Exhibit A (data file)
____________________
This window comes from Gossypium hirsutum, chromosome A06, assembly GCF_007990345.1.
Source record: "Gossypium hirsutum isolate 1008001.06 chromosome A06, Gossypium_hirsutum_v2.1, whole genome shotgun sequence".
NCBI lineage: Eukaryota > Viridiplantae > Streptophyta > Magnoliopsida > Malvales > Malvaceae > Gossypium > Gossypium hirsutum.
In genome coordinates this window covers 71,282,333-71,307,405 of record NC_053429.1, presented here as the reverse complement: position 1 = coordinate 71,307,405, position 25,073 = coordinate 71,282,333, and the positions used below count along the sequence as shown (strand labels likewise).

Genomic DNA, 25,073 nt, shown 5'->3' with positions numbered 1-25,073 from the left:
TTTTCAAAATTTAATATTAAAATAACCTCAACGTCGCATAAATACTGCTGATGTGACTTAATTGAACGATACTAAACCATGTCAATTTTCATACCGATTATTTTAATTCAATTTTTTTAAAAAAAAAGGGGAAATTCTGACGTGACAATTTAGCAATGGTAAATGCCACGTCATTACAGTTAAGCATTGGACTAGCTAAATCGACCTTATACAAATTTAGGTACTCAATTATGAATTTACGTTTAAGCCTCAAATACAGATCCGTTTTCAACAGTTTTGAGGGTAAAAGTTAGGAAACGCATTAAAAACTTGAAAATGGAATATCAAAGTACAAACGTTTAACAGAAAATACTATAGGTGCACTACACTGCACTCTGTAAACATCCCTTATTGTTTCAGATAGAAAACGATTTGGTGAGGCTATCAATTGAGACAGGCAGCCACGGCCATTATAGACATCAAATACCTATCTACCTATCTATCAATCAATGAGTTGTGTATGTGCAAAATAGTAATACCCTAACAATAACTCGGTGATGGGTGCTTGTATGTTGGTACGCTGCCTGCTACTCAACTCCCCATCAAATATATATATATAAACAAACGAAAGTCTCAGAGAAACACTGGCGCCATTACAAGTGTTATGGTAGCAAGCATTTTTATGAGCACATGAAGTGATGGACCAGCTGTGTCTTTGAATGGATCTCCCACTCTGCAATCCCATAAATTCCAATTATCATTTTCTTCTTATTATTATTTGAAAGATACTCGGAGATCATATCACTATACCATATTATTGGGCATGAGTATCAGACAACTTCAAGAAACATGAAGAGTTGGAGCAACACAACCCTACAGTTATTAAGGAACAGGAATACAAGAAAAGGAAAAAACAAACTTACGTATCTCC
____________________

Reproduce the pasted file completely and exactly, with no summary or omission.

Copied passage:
This window comes from Gossypium hirsutum, chromosome A06, assembly GCF_007990345.1.
Source record: "Gossypium hirsutum isolate 1008001.06 chromosome A06, Gossypium_hirsutum_v2.1, whole genome shotgun sequence".
NCBI lineage: Eukaryota > Viridiplantae > Streptophyta > Magnoliopsida > Malvales > Malvaceae > Gossypium > Gossypium hirsutum.
In genome coordinates this window covers 71,282,333-71,307,405 of record NC_053429.1, presented here as the reverse complement: position 1 = coordinate 71,307,405, position 25,073 = coordinate 71,282,333, and the positions used below count along the sequence as shown (strand labels likewise).

Genomic DNA, 25,073 nt, shown 5'->3' with positions numbered 1-25,073 from the left:
TTTTCAAAATTTAATATTAAAATAACCTCAACGTCGCATAAATACTGCTGATGTGACTTAATTGAACGATACTAAACCATGTCAATTTTCATACCGATTATTTTAATTCAATTTTTTTAAAAAAAAAGGGGAAATTCTGACGTGACAATTTAGCAATGGTAAATGCCACGTCATTACAGTTAAGCATTGGACTAGCTAAATCGACCTTATACAAATTTAGGTACTCAATTATGAATTTACGTTTAAGCCTCAAATACAGATCCGTTTTCAACAGTTTTGAGGGTAAAAGTTAGGAAACGCATTAAAAACTTGAAAATGGAATATCAAAGTACAAACGTTTAACAGAAAATACTATAGGTGCACTACACTGCACTCTGTAAACATCCCTTATTGTTTCAGATAGAAAACGATTTGGTGAGGCTATCAATTGAGACAGGCAGCCACGGCCATTATAGACATCAAATACCTATCTACCTATCTATCAATCAATGAGTTGTGTATGTGCAAAATAGTAATACCCTAACAATAACTCGGTGATGGGTGCTTGTATGTTGGTACGCTGCCTGCTACTCAACTCCCCATCAAATATATATATATAAACAAACGAAAGTCTCAGAGAAACACTGGCGCCATTACAAGTGTTATGGTAGCAAGCATTTTTATGAGCACATGAAGTGATGGACCAGCTGTGTCTTTGAATGGATCTCCCACTCTGCAATCCCATAAATTCCAATTATCATTTTCTTCTTATTATTATTTGAAAGATACTCGGAGATCATATCACTATACCATATTATTGGGCATGAGTATCAGACAACTTCAAGAAACATGAAGAGTTGGAGCAACACAACCCTACAGTTATTAAGGAACAGGAATACAAGAAAAGGAAAAAACAAACTTACGTATCTCC